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November 2012

Book characters and imaginary friends

The Mock Turtle, Alice, and the Gryphon by Arthur Rackham

“Plot is no more than footprints left in the snow after your characters have run by on their way to incredible destinations.”  - Ray Bradbury

"It's true that writing is a solitary occupation, but you would be surprised at how much com- panionship a group of imaginary characters can offer once you get to know them." - Anne Tyler

“All morning I struggled with the sensation of stray wisps of one world seeping through the cracks of another. Do you know the feeling when you start reading a new book before the membrane of the last one has had time to close behind you? You leave the previous book with ideas and themes -- characters even -- caught in the fibers of your clothes, and when you open the new book, they are still with you.”   - Diane Setterfield

Wonderland by Adelaide Claxton

Old books

Art above by Arthur Rackham (1867-1939) and Adelaide Claxton (1840-1900).



I posted the picture above on Thanksgiving Day last year, and I'm re-posting it now because it says all I want to say -- although I'm celebrating the holiday in America this time, an ocean away from my sweet pup and and our beloved Devon hills. (If you find the type hard to read, click on the image for a larger version.)

Speaking of pups, for fellow dog lovers I recommend a new article by Virginia Hughes on how a dog sniffs, at the science blog The Last Word on Nothing. "It’s humbling to think of how much of this big wide world my microsmatic self will never get to experience," she says. "The only whiff I get comes from watching my dog’s delight." The last picture below relates to the topic, and is also re-posted from my picture archives.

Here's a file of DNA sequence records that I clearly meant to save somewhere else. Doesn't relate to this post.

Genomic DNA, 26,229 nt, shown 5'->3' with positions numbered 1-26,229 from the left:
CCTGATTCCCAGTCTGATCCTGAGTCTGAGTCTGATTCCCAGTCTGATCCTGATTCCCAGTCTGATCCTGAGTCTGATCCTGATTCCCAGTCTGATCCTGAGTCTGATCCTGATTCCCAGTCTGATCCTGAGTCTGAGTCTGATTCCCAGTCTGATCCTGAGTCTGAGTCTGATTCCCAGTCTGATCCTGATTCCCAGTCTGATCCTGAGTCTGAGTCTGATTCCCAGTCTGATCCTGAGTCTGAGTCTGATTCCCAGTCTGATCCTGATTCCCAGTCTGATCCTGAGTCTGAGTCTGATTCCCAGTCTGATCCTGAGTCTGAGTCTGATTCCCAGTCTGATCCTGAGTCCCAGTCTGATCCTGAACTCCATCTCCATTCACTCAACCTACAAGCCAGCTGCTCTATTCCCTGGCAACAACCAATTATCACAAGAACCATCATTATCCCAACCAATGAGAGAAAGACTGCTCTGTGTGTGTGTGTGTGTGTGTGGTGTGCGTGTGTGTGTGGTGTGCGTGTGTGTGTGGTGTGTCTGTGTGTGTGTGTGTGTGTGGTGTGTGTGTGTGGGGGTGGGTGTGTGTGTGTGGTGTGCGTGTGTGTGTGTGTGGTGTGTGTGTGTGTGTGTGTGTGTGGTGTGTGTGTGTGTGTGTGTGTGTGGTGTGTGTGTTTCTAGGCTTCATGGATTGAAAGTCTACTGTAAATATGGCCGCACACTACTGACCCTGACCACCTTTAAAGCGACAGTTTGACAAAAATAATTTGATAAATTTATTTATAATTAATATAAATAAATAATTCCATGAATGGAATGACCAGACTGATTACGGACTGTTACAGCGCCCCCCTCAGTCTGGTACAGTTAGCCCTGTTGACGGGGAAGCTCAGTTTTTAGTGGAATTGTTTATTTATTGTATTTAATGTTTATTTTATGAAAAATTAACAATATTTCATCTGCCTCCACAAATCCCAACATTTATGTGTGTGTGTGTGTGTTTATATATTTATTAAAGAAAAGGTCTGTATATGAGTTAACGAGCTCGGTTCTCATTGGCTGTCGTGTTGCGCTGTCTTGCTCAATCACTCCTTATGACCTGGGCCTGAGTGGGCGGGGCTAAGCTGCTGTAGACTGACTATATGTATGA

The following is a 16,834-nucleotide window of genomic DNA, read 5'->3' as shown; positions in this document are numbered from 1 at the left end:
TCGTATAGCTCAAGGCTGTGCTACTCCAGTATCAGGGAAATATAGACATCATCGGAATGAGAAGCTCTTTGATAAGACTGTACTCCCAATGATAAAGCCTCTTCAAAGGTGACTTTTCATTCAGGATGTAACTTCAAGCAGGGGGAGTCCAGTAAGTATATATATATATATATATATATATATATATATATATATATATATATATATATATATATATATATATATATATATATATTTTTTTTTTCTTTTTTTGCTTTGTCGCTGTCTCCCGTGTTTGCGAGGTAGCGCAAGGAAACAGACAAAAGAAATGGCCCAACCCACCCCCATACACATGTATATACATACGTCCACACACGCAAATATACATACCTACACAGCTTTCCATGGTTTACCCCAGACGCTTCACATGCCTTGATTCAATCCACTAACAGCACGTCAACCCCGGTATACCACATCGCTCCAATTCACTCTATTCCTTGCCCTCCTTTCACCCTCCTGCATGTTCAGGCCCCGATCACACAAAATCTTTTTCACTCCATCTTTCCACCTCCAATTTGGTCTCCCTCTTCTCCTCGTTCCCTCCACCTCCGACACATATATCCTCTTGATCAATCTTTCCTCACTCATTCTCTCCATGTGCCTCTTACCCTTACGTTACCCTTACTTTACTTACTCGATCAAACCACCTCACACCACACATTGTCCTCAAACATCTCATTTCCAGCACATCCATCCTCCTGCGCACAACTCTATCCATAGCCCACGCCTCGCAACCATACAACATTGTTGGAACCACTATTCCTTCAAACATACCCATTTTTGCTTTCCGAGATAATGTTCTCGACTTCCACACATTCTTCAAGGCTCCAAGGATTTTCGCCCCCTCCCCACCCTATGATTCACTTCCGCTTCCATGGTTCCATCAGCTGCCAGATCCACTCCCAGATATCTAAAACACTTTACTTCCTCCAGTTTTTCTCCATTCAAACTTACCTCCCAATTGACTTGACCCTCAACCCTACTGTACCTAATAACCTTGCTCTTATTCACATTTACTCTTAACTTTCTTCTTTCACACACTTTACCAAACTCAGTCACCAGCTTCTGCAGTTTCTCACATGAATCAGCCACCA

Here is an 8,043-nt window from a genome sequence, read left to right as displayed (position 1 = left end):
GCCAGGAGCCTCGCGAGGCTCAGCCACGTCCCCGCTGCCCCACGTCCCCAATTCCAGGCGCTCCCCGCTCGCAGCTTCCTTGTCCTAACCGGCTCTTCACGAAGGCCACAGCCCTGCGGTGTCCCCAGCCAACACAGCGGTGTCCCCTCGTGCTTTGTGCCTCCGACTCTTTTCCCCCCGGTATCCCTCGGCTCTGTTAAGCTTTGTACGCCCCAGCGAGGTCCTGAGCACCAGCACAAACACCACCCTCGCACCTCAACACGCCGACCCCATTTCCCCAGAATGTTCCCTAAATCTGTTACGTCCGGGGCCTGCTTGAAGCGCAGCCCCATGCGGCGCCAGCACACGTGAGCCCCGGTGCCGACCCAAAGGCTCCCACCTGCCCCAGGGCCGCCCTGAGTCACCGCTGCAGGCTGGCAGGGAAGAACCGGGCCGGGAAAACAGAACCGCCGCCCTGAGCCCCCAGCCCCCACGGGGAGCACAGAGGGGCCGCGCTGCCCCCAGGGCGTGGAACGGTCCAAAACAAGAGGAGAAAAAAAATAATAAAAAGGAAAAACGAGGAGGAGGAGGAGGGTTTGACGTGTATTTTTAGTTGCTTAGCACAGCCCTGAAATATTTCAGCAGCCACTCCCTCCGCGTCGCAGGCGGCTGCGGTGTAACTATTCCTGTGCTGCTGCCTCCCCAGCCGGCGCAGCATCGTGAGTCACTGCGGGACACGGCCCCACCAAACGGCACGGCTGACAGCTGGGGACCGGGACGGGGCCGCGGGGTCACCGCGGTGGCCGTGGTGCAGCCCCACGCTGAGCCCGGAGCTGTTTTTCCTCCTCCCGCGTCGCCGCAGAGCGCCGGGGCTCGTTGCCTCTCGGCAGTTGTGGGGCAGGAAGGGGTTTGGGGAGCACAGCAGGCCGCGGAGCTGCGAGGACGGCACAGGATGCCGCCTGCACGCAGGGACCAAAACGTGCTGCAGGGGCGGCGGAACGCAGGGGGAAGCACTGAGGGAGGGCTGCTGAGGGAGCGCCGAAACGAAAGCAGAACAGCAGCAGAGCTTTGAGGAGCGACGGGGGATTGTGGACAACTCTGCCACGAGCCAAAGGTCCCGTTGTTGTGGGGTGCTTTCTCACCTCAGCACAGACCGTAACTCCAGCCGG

Tilly on Nattadon Hill

Reading the Wind

Also, please don't miss Annie Lamotts's lovely Thanksgiving essay, in praise of books, writers, and bookish families, in The New York Times.

Chasing wonder

Illustration by Howard Pyle

"At its best, fantasy rewards the reader with a sense of wonder about what lies within the heart of the commonplace world. The greatest tales are told over and over, in many ways, through centuries. Fantasy changes with the changing times, and yet it is still the oldest kind of tale in the world, for it began once upon a time, and we haven't heard the end of it yet."  - Patricia A. McKillip

“Nothing can be more limiting to the imagination than only writing about what you know.”  - John Gardner

Illustration by Howard Pyle (1853-1911)

What we need, what we remember, what we are

Light on the Central Park Reservoir...

“After nourishment, shelter and companionship, stories are the thing we need most in the world.”   - Philip Pullman

...and a Pointillist flotilla of ducks.

"Stories you read when you’re the right age never quite leave you. You may forget who wrote them or what the story was called. Sometimes you’ll forget precisely what happened, but if a story touches you it will stay with you, haunting the places in your mind that you rarely ever visit."    - 

Neil Gaiman


The Ugly Duckling by Wm Heath Robinson

Images above: Ducks on the Reservoir in Central Park, Manhattan; and "The Ugly Duckling" by William Heath Robinson (1872-1944)